Homeschooling Under Fire After Discovery of 13 Siblings in ‘House of Horrors’

January 23, 2018Jan 23, 2018

The nation has been horrified for more than a week after reports surfaced of 13 siblings allegedly being neglected, abused, and tortured by their own parents. Claims of once-a-day meals, kids and young adults held in chains for weeks or months at a time, filthy living conditions, and almost complete social isolation have been both sickening and enraging.

No motive has been discovered as the parents, David and Louise, face 75 criminal charges. Yet at least one aspect of their lives has been blamed: homeschooling.

In what seems to have been a move to keep their kids away from society and control their perception of the world, David and Louise not only homeschooled their kids, but it appears they also kept them from making friends and rarely let them outside their Perris, California home.

Many liberals have long looked suspiciously at parents who want to educate their own kids rather than letting the government be primarily responsible for that. Not long after news of the Turpin sibling’s alleged captivity broke, accusations against homeschooling — and even private schools — flooded in.

"I am extremely concerned about the lack of oversight the State of California currently has in monitoring private and home schools," said California Assemblyman Jose Medina (D-Riverside) in a statement, adding that his solution is a new law he’s planning to propose this year.

“Better home-school oversight could have detected Perris child torture,” the Fresno Bee wrote as the headline of their editorial board opinion piece.

The Sacramento Bee published an editorial in a similar tone, calling California’s current homeschooling laws “lax.”

Conservative Catholic commentator Matt Walsh, though, believes those arguments are ridiculous. In an opinion piece for The Daily Wire, Walsh wrote on Tuesday that the government needs to take better care of its own public students before it starts suggesting that homeschooling is a danger to children.

Arguing that there are already a lot of laws in place, Walsh pointed out that parents in California who educate their children at home are required to be inspected by a fire marshal every year. That appears to have not happened in this case, which means the state didn’t apply their own laws. Walsh also blamed neighbors for never reporting the bizarre activity they witnessed.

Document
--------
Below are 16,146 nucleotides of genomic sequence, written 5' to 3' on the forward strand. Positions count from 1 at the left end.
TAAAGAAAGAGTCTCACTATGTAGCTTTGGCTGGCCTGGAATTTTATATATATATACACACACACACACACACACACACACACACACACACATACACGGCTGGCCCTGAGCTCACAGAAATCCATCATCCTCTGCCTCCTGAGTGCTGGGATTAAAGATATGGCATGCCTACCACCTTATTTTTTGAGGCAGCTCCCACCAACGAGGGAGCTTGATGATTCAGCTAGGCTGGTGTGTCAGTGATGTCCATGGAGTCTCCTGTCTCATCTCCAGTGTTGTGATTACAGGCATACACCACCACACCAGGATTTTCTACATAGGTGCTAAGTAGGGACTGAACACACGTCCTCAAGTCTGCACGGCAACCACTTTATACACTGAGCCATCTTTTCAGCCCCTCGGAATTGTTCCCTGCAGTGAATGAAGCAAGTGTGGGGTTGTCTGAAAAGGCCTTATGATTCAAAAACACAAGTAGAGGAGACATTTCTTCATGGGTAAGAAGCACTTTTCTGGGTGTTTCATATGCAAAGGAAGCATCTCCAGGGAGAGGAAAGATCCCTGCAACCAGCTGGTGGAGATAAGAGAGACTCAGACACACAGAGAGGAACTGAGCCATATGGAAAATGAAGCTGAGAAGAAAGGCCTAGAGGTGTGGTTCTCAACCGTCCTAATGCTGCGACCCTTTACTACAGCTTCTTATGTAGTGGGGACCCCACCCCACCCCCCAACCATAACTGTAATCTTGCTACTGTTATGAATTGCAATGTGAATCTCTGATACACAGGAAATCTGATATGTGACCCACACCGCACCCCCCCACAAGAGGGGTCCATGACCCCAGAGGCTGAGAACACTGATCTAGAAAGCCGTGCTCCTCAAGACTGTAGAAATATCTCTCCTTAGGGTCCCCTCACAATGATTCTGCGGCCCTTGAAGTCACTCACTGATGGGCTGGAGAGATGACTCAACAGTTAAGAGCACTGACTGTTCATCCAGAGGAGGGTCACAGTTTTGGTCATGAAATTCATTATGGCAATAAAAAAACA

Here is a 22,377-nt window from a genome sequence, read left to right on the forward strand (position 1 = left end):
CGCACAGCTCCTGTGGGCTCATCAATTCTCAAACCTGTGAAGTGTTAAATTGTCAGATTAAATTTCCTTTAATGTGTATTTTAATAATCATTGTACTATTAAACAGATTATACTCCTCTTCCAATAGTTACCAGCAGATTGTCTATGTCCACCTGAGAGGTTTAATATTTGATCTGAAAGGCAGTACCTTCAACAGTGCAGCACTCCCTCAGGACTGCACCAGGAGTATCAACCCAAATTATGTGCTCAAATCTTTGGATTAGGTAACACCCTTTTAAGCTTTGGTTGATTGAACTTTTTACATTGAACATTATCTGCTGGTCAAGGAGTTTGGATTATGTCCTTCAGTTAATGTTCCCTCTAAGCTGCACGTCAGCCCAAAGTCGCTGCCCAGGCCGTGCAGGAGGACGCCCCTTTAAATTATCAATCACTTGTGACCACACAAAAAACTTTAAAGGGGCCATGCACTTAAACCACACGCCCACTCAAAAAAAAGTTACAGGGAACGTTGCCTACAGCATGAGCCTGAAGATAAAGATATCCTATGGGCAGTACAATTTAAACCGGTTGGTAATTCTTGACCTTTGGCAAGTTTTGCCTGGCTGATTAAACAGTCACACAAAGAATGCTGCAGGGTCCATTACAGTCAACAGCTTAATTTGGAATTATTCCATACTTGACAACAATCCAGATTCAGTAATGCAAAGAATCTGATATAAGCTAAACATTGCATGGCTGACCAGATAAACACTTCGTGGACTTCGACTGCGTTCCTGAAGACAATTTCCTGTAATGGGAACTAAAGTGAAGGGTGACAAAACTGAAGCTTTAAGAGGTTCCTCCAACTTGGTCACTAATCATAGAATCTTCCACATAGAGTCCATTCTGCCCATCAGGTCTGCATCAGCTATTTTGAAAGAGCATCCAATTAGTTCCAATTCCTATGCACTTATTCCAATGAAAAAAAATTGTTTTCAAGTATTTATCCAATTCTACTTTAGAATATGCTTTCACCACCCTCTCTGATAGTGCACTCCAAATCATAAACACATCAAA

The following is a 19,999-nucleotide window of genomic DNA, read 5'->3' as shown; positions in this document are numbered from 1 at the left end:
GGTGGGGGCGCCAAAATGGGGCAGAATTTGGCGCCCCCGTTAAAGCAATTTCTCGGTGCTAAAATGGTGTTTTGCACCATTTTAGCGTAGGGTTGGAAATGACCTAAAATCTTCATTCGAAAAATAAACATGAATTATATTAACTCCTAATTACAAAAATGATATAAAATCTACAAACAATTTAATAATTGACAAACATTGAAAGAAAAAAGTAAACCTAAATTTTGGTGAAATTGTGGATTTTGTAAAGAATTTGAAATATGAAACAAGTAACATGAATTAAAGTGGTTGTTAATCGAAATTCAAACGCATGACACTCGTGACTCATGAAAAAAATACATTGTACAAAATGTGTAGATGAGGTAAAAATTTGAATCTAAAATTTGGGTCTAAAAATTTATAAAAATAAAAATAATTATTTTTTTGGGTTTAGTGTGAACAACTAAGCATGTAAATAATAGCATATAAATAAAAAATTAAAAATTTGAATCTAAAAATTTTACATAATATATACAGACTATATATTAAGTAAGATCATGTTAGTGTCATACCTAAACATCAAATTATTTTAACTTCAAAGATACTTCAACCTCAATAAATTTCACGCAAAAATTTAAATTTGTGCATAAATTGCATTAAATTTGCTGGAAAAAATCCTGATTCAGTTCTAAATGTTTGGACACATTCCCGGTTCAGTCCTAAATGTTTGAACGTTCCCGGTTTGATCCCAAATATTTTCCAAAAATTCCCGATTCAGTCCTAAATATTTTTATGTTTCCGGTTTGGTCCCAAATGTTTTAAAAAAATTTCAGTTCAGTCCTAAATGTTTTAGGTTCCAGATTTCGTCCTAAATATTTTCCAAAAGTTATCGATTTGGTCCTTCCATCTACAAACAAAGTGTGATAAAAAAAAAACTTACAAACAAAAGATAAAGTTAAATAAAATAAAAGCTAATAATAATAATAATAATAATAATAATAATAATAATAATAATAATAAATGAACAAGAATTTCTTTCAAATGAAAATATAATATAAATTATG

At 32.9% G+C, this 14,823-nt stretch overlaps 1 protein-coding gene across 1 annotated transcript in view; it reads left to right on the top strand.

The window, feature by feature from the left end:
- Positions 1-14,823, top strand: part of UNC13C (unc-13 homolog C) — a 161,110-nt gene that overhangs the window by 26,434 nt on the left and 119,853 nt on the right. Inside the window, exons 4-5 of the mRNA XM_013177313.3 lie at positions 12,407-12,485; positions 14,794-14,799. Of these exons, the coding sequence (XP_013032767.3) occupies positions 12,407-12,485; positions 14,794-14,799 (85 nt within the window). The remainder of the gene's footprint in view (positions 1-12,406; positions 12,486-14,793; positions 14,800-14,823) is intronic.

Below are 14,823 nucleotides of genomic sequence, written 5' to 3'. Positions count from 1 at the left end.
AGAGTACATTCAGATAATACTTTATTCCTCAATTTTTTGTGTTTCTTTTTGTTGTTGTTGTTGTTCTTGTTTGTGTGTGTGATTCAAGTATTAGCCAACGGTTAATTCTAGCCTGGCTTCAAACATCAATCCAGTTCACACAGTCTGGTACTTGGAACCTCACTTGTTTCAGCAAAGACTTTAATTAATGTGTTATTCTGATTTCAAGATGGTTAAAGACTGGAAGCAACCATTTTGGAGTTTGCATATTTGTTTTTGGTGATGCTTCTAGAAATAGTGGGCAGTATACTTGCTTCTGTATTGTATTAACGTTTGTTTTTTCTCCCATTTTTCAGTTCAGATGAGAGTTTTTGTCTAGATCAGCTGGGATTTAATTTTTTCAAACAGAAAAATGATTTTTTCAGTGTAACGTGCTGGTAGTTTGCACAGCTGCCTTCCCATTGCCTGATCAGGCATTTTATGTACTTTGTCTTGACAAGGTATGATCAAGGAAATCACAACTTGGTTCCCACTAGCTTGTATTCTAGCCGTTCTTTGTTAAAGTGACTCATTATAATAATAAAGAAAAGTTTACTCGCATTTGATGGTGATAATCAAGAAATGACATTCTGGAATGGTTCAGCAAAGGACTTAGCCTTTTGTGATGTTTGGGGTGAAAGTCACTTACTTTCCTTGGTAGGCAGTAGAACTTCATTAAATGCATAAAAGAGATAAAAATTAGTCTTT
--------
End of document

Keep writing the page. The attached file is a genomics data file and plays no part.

The bigger point he made, though, is that public schools put kids in far more danger of abuse than homeschools.

“It is estimated that around 10% of students currently in public school have been abused by a teacher or faculty member,” he wrote. “That amounts to 4.5 million kids. Why aren't we hearing lawmakers call for better oversight of public school teachers?”

Statistics vary, but that number is far greater than the total number of kids who are educated at home in America, according to the National Home Education Research Institute.

“And this is to say nothing of student-on-student sexual assault [in public schools],” Walsh continued. “Over 17,000 such cases were reported in a four year timeframe.”

He added that “27% of public school kids attending schools that are ‘gang and drug infected.’”

What do you think of this? In related news, it’s been learned that the oldest Turpin boy has been attending a public community college for six semesters without anyone knowing what his home life was really like. Here is what one of his classmates had to say about him.

Next: Details Coming out About Strange Behavior of Oldest Turpin Son at Community CollegeJan 23, 2018